Swedish government unveils new climate law

Sweden’s environment minister Isabella Lövin. (Johan Jeppsson/TT/AFP/Getty Images)
The Swedish government is proposing a new climate law that would force the nation to slash its carbon emission by 85 percent over the next 30 years.

Prime minister Stefan Löfven and environment minister Isabella Lövin presented the proposal on Thursday. The pair said the law would give Sweden clear goals to aim for as well as “an ambitious, long-term and stable climate policy.”

The law says Sweden’s greenhouse gases emissions for the year 2045 should be at least 85 percent lower than its levels in 1990.

“This is a reform that will probably be the most important thing that our generation of politicians will implement for Sweden,” Löfven said during a press conference presenting the draft law. “This is a reform for our youth, children and grandchildren.”

A guide for climate policies

The proposal was inspired by similar climate laws in Denmark and Britain. The idea is that current and future government climate policies will be guided by the law, similar to how fiscal framework laws regulate government spending. The draft law would compel governments to develop an action plan for cutting carbon emissions and report their results to Parliament annually.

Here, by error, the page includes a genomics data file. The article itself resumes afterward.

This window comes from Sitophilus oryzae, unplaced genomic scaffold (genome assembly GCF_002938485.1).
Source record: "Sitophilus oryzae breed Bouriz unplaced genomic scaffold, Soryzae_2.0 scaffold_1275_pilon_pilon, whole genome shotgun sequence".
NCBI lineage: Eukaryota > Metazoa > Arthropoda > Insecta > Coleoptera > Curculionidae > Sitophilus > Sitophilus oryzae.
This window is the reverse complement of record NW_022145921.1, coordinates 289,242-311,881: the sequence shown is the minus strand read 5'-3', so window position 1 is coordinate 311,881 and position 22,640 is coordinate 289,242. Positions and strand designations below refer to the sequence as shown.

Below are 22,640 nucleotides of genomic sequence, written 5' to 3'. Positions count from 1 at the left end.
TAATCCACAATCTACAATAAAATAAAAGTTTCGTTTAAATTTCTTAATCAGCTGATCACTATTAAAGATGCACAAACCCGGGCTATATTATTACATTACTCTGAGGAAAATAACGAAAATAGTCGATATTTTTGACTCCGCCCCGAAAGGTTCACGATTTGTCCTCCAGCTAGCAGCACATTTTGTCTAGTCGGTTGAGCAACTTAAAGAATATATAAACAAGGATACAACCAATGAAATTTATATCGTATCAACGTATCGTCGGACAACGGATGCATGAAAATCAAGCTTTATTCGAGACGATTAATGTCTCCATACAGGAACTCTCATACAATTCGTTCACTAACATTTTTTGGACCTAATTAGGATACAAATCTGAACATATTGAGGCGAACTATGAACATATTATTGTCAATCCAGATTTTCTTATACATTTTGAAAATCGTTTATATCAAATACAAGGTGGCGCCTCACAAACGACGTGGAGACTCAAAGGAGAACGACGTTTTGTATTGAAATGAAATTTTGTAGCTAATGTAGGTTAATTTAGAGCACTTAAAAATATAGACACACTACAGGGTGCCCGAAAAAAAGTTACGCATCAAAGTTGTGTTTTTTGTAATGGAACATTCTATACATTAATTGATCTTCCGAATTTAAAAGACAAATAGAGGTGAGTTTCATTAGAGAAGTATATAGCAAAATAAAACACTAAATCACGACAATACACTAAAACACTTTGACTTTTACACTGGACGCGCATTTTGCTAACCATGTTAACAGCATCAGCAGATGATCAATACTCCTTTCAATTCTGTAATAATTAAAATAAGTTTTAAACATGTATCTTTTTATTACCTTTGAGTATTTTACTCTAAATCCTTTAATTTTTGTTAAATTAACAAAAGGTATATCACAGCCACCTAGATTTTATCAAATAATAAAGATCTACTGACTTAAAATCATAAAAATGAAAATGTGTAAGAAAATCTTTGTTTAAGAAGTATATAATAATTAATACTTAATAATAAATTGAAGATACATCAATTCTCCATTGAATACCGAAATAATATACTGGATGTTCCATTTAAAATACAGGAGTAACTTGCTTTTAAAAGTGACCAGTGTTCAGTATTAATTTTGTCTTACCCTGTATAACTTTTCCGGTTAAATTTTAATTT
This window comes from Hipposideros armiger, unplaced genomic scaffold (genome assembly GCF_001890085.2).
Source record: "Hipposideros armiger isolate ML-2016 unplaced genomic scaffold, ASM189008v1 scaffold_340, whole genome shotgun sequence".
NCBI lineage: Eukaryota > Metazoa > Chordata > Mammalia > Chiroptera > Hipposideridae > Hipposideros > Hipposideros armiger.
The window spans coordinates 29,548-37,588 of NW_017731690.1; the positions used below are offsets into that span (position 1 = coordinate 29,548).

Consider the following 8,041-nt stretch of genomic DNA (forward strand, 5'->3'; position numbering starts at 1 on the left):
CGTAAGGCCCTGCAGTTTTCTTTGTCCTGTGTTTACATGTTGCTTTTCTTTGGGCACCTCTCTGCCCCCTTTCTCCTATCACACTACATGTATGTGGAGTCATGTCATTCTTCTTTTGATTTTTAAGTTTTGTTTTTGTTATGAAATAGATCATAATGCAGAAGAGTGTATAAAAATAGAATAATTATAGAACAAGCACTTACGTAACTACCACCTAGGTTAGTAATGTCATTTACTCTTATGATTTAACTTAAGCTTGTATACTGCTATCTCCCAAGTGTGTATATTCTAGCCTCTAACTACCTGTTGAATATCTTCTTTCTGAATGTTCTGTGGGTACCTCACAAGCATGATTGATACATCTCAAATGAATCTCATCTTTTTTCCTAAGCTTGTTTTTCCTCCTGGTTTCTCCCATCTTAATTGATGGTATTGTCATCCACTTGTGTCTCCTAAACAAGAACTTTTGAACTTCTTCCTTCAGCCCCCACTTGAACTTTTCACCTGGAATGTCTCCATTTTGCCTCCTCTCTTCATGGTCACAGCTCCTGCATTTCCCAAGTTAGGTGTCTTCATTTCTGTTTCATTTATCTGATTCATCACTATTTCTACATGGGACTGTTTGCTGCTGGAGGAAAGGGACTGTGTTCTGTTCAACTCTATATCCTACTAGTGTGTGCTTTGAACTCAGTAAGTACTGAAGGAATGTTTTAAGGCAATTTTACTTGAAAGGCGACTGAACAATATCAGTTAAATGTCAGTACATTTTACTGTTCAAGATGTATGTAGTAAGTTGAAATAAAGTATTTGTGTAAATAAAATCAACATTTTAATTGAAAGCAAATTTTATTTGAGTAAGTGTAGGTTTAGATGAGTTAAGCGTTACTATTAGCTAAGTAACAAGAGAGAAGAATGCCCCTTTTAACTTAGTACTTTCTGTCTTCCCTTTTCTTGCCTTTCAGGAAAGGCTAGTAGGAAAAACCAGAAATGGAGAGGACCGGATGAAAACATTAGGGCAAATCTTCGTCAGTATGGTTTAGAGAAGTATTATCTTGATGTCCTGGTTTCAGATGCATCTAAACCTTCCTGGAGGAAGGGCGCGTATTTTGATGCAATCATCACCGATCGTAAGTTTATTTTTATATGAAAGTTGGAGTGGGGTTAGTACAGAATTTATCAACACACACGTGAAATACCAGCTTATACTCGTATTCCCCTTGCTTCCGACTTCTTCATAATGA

The conservative Moderate Party, who supports the idea of the law along with other parties, said the government needs to lower emission without damaging the Swedish economy.

“It is vital that we safeguard Sweden’s competitiveness when we implement climate measures because if we are seriously going to be an example for other countries, we must combine our emissions reductions with increased prosperity,” said Jonas Jacobsson Gjörtler, a member of parliament for the Moderates who sits on the environment and agriculture committee.

The proposal will now be sent to the Council on Legislation for scrutiny before it is submitted to Parliament.

Related stories from around the North:

Canada: Is climate change making the muskoxen sick on Victoria Island?, Eye on the Arctic

Finland:  Climate change brings new insect arrivals to Finland, Yle News

Greenland:  The changing sea ice & what it means for Inuit, Eye on the Arctic

Norway: Climate researchers are building on 90 cm higher ground, prepare for the worst in Norway, The Independent Barents Observer

Russia:  Ancient virus found in Arctic permafrost, Alaska Dispatch News

Sweden:  How will global warming affect the average Swede?, Radio Sweden

United States: Northwest Arctic officials move ahead on new school for climate-threatened village, Alaska Dispatch News

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